Cancer gene therapy using mesenchymal stem cells
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Cellular and gene therapies represent promising treatment strategies at the frontier of medicine. Hematopoietic stem cells, lymphocytes, and mesenchymal stem cells (MSCs) can all serve as sources of cells for use in such therapies. Strategies for gene therapy are often based on those of cell therapy, and it is anticipated that some examples will be put to practical use in the near future. Given their ability to support hematopoiesis, MSCs may be useful for the enhancement of stem cell engraftment, and the acceleration of hematopoietic reconstitution. Furthermore, MSCs may advance the treatment of severe graft-versus-host disease, based on their immunosuppressive ability. This application is also based on the homing behavior of MSCs to sites of injury and inflammation. Interestingly, MSCs possess tumor-homing ability, opening up the possibility of applications in the targeted delivery of anti-cancer genes to tumors. Many reports have indicated that MSCs can be utilized to target tumors and to deliver anti-cancer molecules locally, as tumors are recognized as non-healing wounds with inflammatory tissue. Here, we review both the potential of MSCs as cellular vehicles for targeted cancer therapy and the molecular mechanisms underlying MSC accumulation at tumor sites.
KeywordsMesenchymal stem (stromal) cell Cell and gene therapy TNF-α Adhesion molecules
Applications of genetically engineered MSCs for cancer therapy
An early application of MSCs to targeted cancer therapy was directed delivery of interferon beta (IFN-β). MSCs were transduced with the IFN-β gene, followed by their infusion into mice carrying melanoma xenografts. MSC treatment resulted in reduced tumor growth and prolonged survival of tumor-bearing mice . Based on this observation, genetically modified MSCs from various tissues have since been evaluated for their therapeutic efficacy and their ability to act as cellular vehicles [3, 4, 5, 6, 7, 8, 9, 10, 11, 12, 13, 14, 15, 16, 17, 18, 19, 20, 21, 22, 23].
Interleukins (ILs) that regulate inflammatory and immune responses are often used as therapeutic agents. IL-12-expressing MSCs (MSC-IL-12) have been used to improve tumor immunological surveillance by activating cytotoxic lymphocytes and natural killer (NK) cells. Administration of MSC-IL-12 was shown to suppress metastasis and increase tumor cell apoptosis in mice bearing melanoma, lung cancer and hepatoma. Other immunomodulatory cytokines have also been examined for anti-tumor activities, including the T cell attractant CX3CL1. For example, MSC-CX3CL1 inhibited lung metastasis of melanoma and prolonged survival of tumor-bearing mice.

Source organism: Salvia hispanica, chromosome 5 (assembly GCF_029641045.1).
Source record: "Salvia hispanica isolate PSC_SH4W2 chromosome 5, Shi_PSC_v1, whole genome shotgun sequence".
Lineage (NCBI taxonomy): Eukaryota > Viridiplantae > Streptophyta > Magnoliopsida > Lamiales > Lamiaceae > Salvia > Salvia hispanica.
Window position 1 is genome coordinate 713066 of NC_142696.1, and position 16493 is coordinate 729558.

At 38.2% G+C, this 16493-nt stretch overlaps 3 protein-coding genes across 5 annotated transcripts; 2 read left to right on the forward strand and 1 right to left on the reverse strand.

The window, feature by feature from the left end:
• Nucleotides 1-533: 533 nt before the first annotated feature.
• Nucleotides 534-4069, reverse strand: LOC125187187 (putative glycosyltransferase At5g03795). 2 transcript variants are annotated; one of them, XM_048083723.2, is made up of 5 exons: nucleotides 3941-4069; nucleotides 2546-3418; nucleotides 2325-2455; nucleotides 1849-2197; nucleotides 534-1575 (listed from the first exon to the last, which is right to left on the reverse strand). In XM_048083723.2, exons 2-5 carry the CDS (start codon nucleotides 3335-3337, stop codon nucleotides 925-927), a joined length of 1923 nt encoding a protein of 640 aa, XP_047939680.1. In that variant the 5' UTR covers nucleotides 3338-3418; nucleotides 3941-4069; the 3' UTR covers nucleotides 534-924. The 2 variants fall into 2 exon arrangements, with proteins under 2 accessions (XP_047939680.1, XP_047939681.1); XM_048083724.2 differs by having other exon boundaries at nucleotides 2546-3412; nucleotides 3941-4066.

Studies of cell and gene therapy for cancer that utilize genetically modified MSCs
Immunostimulatory, apoptosis inducing and anti-angiogenic
Metastasis (prostate, breast, melanoma)
S-phase accumulation and apoptosis
Immunostimulatory and apoptosis inducing
In vitro (leukemia)
Activates CTLs and NK cells and produces IFN-γ
Subcutaneous (melanoma, hepatoma, lung)
Activates CTLs and NK cells
Metastasis (melanoma, colon)
Subcutaneous, orthotopic (glioma)
Prodrug conversion (5-FC → 5-FU)
Subcutaneous (melanoma, colon)
Inhibits angiogenesis and promotes apoptosis
Destroys tumors by viral replication
Orthotopic (breast, lung, ovarian)
Interactions between tumors and MSCs
As detailed above, the use of MSCs to deliver anti-cancer agents is an attractive novel cancer therapeutic strategy. Endothelial cells (ECs), pericytes, and stromal cells are all known to support tumor growth and contribute to the tumor microenvironment by producing various growth factors including vascular endothelial growth factor (VEGF)-A, IL-8, transforming growth factor (TGF)-β, epidermal growth factor (EGF), and platelet-derived growth factor (PDGF) [24, 25, 26, 27, 28, 29]. MSCs can also act in such a supportive fashion. It is speculated that when MSCs accumulate at tumor sites, they differentiate into pericytes or cancer-associated fibroblasts (CAFs) and are involved in facilitating tumor growth by providing structural support to the tumor microenvironment [3, 30, 31]. Interestingly, breast cancer cells stimulate MSCs and MSCs in turn support cancer cell invasion and metastasis by secreting CCL5 . Conversely, MSCs can also induce apoptosis in tumor cells by blocking phosphorylation of AKT or preventing cell cycle progression . Moreover, MSCs can produce DKK-1 to attenuate the potential for growth and malignancy of tumor cells . As MSCs have dual and opposing effects with respect to tumor growth, modification with anti-tumor genes is required for MSC-based cancer-targeted therapy. Furthermore, it is also necessary to promote more efficient MSC accumulation at tumor sites.